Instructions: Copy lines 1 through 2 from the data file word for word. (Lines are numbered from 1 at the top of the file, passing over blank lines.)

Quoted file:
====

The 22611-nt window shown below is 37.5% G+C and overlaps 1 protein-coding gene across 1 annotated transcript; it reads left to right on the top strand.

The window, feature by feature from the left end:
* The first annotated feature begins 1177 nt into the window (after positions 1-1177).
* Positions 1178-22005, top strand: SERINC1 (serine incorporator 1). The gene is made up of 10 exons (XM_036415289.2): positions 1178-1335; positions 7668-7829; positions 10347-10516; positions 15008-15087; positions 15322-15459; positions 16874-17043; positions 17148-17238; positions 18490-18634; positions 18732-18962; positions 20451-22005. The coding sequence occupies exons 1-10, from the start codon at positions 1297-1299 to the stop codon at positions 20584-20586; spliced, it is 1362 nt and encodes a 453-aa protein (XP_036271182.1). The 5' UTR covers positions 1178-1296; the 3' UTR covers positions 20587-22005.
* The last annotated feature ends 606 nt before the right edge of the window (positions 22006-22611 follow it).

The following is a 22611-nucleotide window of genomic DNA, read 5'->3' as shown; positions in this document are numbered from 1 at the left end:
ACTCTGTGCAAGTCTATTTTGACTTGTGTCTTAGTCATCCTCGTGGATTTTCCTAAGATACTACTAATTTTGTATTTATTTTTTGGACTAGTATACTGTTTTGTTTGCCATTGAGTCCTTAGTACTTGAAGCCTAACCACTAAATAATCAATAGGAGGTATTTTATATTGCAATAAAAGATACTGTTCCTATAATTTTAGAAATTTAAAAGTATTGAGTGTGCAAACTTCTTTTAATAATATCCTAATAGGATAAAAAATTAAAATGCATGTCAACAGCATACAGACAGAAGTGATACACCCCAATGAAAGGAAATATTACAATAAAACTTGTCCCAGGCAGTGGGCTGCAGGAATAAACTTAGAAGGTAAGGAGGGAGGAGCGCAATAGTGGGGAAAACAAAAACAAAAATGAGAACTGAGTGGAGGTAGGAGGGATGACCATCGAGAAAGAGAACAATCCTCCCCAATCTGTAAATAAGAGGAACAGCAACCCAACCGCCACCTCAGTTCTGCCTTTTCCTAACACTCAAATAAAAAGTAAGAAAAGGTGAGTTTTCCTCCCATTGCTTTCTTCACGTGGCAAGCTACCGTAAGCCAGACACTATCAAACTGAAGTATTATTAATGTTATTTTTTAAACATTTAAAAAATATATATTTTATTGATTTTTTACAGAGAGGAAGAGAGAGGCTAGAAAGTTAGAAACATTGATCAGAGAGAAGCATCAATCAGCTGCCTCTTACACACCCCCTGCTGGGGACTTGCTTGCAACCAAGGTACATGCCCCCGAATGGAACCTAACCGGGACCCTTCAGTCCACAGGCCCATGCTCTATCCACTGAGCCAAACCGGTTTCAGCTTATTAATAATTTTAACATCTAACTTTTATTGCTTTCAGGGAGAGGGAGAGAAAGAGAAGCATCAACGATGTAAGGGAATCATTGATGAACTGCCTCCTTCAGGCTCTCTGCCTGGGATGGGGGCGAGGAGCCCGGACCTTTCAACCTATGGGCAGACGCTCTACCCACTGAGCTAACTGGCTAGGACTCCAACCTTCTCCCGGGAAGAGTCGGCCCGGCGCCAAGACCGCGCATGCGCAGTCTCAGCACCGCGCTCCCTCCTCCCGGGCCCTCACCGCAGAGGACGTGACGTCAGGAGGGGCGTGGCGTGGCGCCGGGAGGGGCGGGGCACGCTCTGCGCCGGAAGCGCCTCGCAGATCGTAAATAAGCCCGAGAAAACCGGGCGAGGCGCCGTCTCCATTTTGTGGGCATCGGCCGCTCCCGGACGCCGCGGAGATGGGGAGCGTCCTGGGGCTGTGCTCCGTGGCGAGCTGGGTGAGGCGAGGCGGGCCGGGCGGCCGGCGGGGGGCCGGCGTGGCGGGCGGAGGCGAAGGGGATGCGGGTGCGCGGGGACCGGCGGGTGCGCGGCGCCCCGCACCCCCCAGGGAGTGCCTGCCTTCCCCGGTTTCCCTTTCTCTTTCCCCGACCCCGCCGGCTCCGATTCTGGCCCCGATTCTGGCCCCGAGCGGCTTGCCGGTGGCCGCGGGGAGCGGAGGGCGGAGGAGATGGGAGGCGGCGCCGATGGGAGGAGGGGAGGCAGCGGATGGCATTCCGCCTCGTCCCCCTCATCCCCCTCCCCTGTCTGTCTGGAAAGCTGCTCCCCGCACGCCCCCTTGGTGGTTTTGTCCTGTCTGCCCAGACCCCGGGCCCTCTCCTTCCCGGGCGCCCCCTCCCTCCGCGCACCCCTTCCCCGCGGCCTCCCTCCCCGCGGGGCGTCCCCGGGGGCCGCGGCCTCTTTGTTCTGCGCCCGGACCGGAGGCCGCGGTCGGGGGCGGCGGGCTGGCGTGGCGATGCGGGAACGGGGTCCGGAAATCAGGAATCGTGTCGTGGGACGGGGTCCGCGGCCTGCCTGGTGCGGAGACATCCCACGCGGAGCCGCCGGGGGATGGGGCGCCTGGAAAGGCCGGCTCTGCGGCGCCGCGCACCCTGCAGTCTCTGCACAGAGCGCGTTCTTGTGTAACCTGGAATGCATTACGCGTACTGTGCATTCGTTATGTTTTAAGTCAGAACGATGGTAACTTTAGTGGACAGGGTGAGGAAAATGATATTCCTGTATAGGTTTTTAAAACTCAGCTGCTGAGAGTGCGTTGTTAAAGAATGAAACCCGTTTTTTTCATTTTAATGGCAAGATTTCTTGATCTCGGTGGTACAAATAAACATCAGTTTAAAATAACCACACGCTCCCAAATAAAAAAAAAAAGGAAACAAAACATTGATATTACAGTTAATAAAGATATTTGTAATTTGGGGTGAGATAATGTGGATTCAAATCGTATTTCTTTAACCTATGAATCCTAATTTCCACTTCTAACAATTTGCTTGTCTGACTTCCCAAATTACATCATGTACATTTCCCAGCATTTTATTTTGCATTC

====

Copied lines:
The 22611-nt window shown below is 37.5% G+C and overlaps 1 protein-coding gene across 1 annotated transcript; it reads left to right on the top strand.

The window, feature by feature from the left end: